Shame Resilience Theory (SRT) was developed by Dr Brené Brown. Brené wrote about the theory in her book I Thought It Was Just Me (but it isn’t): Making the Journey from “What Will People Think?” to “I Am Enough” and has spoken about it several times in her talks, including –
Brené’s first TED Talk – the Power of Vulnerability is the fourth most watched TED talk in the world (although Brené actually hasn’t watched it).
In her book I Thought It Was Just Me (but it isn’t): Making the Journey from “What Will People Think?” to “I Am Enough”, Brené discusses shame as a silent epidemic and something everyone experiences. Shame is associated with depression, grief, anxiety, eating disorders, addiction and violence.
According to Brown –
“Shame is the intensely painful feeling or experience of believing we are flawed and therefore unworthy of acceptance and belonging. Women often experience shame when they are entangled in a web of layered, conflicting and competing social-community expectations. Shame creates feelings of fear, blame and disconnect.” (p.29).
The shame resilience theory is a grounded theory and is based on building resilience to shame by connecting with our authentic selves and growing meaningful relationships with other people. Shame resilience involves moving towards empathy (courage, connection and compassion) when we are experiencing shame and away from shame (fear, blame and disconnection).
According to Dr Brown, the four (4) elements of Shame Resilience are –
In her research, Brené found that when people don’t recognise their shame and the expectations and messages that trigger shame, we put up shame screens. A shame screen is a defence mechanism that we use to protect ourselves as it triggers our primal fight, flight and freeze response. It means we either –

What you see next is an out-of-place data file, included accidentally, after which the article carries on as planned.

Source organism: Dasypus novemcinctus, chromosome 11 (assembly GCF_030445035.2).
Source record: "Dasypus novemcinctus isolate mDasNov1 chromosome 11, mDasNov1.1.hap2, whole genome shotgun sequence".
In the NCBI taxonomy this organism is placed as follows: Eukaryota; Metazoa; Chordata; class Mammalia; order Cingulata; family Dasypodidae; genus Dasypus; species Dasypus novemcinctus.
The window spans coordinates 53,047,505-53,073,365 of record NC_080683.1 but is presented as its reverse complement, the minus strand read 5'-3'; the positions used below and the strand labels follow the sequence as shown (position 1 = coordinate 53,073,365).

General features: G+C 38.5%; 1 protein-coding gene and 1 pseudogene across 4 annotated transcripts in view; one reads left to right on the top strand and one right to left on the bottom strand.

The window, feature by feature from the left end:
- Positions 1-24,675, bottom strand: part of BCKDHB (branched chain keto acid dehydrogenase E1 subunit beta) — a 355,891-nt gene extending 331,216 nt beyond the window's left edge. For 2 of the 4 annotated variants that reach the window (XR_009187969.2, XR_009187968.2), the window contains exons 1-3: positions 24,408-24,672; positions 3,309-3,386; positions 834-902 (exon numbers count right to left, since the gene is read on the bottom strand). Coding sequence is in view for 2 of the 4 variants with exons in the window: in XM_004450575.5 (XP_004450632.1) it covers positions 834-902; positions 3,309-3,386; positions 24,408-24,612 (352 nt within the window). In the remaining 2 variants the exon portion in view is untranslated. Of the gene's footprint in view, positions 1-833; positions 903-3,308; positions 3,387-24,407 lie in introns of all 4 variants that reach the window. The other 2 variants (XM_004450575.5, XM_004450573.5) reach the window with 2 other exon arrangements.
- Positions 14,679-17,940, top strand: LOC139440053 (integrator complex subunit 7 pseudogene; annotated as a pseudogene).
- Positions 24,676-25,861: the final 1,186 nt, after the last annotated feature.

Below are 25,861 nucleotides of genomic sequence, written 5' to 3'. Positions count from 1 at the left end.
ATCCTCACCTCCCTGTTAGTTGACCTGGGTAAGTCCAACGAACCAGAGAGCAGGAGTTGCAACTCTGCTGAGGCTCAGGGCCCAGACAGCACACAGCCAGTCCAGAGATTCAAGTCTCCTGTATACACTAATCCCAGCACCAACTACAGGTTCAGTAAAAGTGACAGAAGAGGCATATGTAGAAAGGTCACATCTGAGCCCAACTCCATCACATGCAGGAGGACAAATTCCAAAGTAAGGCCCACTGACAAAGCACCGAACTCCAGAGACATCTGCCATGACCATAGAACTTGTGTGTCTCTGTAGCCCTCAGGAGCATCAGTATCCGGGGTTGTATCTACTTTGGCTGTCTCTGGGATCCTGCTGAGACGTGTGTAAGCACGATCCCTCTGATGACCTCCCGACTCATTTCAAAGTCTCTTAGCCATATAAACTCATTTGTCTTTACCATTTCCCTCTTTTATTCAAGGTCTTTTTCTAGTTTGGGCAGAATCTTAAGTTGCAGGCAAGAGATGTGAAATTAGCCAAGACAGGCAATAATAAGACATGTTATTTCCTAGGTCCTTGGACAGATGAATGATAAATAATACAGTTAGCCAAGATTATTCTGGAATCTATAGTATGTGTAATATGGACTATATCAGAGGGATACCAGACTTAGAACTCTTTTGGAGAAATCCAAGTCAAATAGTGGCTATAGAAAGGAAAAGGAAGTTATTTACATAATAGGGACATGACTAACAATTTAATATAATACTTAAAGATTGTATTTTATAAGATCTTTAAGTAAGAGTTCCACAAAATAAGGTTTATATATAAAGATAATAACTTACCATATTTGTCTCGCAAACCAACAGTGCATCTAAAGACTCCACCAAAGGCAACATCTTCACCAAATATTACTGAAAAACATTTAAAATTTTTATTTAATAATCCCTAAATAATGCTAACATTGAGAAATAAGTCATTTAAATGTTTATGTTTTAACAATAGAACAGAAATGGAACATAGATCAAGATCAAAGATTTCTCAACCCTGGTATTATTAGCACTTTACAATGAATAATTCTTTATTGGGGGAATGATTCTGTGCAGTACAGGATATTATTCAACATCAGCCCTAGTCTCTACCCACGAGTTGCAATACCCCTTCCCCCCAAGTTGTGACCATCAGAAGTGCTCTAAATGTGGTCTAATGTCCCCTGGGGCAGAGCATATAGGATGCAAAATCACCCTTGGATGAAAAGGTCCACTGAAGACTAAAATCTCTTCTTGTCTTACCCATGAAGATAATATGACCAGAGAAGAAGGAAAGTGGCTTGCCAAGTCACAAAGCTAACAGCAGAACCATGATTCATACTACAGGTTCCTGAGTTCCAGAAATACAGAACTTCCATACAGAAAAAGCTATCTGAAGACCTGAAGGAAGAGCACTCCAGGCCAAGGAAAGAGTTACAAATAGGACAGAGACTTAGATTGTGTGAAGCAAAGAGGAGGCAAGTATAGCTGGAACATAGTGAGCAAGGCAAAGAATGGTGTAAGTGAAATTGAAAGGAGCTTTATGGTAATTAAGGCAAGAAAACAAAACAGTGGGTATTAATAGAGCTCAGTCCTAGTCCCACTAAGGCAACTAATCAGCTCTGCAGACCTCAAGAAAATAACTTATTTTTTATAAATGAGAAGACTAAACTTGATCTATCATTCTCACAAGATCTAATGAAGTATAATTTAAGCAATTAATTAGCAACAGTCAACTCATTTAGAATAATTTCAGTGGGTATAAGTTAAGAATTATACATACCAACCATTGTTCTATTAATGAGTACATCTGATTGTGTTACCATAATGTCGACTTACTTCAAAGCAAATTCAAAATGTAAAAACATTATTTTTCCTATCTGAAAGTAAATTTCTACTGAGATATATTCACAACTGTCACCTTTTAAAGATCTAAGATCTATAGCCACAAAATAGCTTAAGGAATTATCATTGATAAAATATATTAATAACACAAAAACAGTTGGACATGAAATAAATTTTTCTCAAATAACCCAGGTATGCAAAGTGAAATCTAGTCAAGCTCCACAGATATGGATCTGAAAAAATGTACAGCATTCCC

By recognising our shame screens, we can make alternative choices as shame screens do not work and can cut us off from what we want most in life – authentic connection with ourselves and others (which is why developing empathy is important).
Before we discuss the power of empathy, let’s identify what empathy is –
In her research Brené found that by developing empathy through practicing shame resilience we can create the things in life that we want the most – to be valued, seen and acknowledged as a worthwhile person.
Simply – shame isolates and separates. Empathy builds connection, courage and compassion. The choice is yours…
If you are ready to reclaim your courage and take the next step towards freedom and opening your heart, why not join our Toolkit?
Brown, B. (2007). I Thought It Was Just Me (but it isn’t): Making the Journey from “What Will People Think?” to “I Am Enough”. New York, USA: Penguin.
Brown, B. (2010). The Gifts of Imperfection: Let Go of Who You Think You’re Supposed to Be and Embrace Who You Are. USA: Hazelden.
Brown, B. (2012). Daring Greatly: How the Courage to Be Vulnerable Transforms the Way We Live, Love, Parent, and Lead. New York, USA: Penguin.
I have had many people want to reference this page, so here is the correct reference. Thanks in advance for honouring the work on Habits for Wellbeing 🙂
Taylor, J. (2016) Shame Resilience Theory by Brené Brown. [WWW] Available from: https://www.habitsforwellbeing.com/shame-resilience-theory/ [Accessed …….. ]